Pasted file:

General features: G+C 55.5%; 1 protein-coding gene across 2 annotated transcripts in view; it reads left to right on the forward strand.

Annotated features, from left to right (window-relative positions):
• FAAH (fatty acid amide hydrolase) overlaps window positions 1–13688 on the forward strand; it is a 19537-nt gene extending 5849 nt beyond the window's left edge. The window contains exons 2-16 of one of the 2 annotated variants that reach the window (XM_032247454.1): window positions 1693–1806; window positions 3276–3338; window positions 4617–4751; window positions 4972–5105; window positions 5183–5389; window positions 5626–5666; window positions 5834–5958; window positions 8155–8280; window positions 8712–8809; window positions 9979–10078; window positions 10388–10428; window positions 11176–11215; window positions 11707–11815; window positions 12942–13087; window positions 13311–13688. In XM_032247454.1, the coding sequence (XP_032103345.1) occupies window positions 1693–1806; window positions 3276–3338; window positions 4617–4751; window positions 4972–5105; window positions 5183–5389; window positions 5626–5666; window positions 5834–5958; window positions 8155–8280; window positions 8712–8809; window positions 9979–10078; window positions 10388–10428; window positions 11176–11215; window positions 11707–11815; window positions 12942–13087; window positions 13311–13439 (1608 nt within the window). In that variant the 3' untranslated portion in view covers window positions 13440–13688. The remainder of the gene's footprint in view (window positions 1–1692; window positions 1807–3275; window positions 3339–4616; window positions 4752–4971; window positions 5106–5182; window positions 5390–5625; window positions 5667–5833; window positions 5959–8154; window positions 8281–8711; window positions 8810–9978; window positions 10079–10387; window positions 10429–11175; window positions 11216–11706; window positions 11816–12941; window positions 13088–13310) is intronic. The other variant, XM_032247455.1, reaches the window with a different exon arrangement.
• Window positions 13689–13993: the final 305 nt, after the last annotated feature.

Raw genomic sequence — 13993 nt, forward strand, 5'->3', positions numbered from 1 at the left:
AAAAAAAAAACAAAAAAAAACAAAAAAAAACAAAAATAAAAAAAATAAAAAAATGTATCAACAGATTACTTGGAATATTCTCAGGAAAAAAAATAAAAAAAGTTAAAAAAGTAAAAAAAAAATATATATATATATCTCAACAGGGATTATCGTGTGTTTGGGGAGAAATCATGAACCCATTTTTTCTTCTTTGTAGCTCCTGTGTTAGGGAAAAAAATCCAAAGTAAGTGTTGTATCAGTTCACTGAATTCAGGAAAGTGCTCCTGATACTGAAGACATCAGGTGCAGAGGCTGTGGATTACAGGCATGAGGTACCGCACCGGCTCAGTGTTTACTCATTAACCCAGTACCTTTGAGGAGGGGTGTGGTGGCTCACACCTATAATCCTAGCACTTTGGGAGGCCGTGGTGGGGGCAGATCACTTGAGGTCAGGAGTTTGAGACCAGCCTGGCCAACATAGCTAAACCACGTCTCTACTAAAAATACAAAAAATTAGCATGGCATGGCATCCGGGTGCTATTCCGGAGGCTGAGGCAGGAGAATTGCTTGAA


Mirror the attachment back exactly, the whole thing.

General features: G+C 55.5%; 1 protein-coding gene across 2 annotated transcripts in view; it reads left to right on the forward strand.

Annotated features, from left to right (window-relative positions):
• FAAH (fatty acid amide hydrolase) overlaps window positions 1–13688 on the forward strand; it is a 19537-nt gene extending 5849 nt beyond the window's left edge. The window contains exons 2-16 of one of the 2 annotated variants that reach the window (XM_032247454.1): window positions 1693–1806; window positions 3276–3338; window positions 4617–4751; window positions 4972–5105; window positions 5183–5389; window positions 5626–5666; window positions 5834–5958; window positions 8155–8280; window positions 8712–8809; window positions 9979–10078; window positions 10388–10428; window positions 11176–11215; window positions 11707–11815; window positions 12942–13087; window positions 13311–13688. In XM_032247454.1, the coding sequence (XP_032103345.1) occupies window positions 1693–1806; window positions 3276–3338; window positions 4617–4751; window positions 4972–5105; window positions 5183–5389; window positions 5626–5666; window positions 5834–5958; window positions 8155–8280; window positions 8712–8809; window positions 9979–10078; window positions 10388–10428; window positions 11176–11215; window positions 11707–11815; window positions 12942–13087; window positions 13311–13439 (1608 nt within the window). In that variant the 3' untranslated portion in view covers window positions 13440–13688. The remainder of the gene's footprint in view (window positions 1–1692; window positions 1807–3275; window positions 3339–4616; window positions 4752–4971; window positions 5106–5182; window positions 5390–5625; window positions 5667–5833; window positions 5959–8154; window positions 8281–8711; window positions 8810–9978; window positions 10079–10387; window positions 10429–11175; window positions 11216–11706; window positions 11816–12941; window positions 13088–13310) is intronic. The other variant, XM_032247455.1, reaches the window with a different exon arrangement.
• Window positions 13689–13993: the final 305 nt, after the last annotated feature.

Raw genomic sequence — 13993 nt, forward strand, 5'->3', positions numbered from 1 at the left:
AAAAAAAAAACAAAAAAAAACAAAAAAAAACAAAAATAAAAAAAATAAAAAAATGTATCAACAGATTACTTGGAATATTCTCAGGAAAAAAAATAAAAAAAGTTAAAAAAGTAAAAAAAAAATATATATATATATCTCAACAGGGATTATCGTGTGTTTGGGGAGAAATCATGAACCCATTTTTTCTTCTTTGTAGCTCCTGTGTTAGGGAAAAAAATCCAAAGTAAGTGTTGTATCAGTTCACTGAATTCAGGAAAGTGCTCCTGATACTGAAGACATCAGGTGCAGAGGCTGTGGATTACAGGCATGAGGTACCGCACCGGCTCAGTGTTTACTCATTAACCCAGTACCTTTGAGGAGGGGTGTGGTGGCTCACACCTATAATCCTAGCACTTTGGGAGGCCGTGGTGGGGGCAGATCACTTGAGGTCAGGAGTTTGAGACCAGCCTGGCCAACATAGCTAAACCACGTCTCTACTAAAAATACAAAAAATTAGCATGGCATGGCATCCGGGTGCTATTCCGGAGGCTGAGGCAGGAGAATTGCTTGAA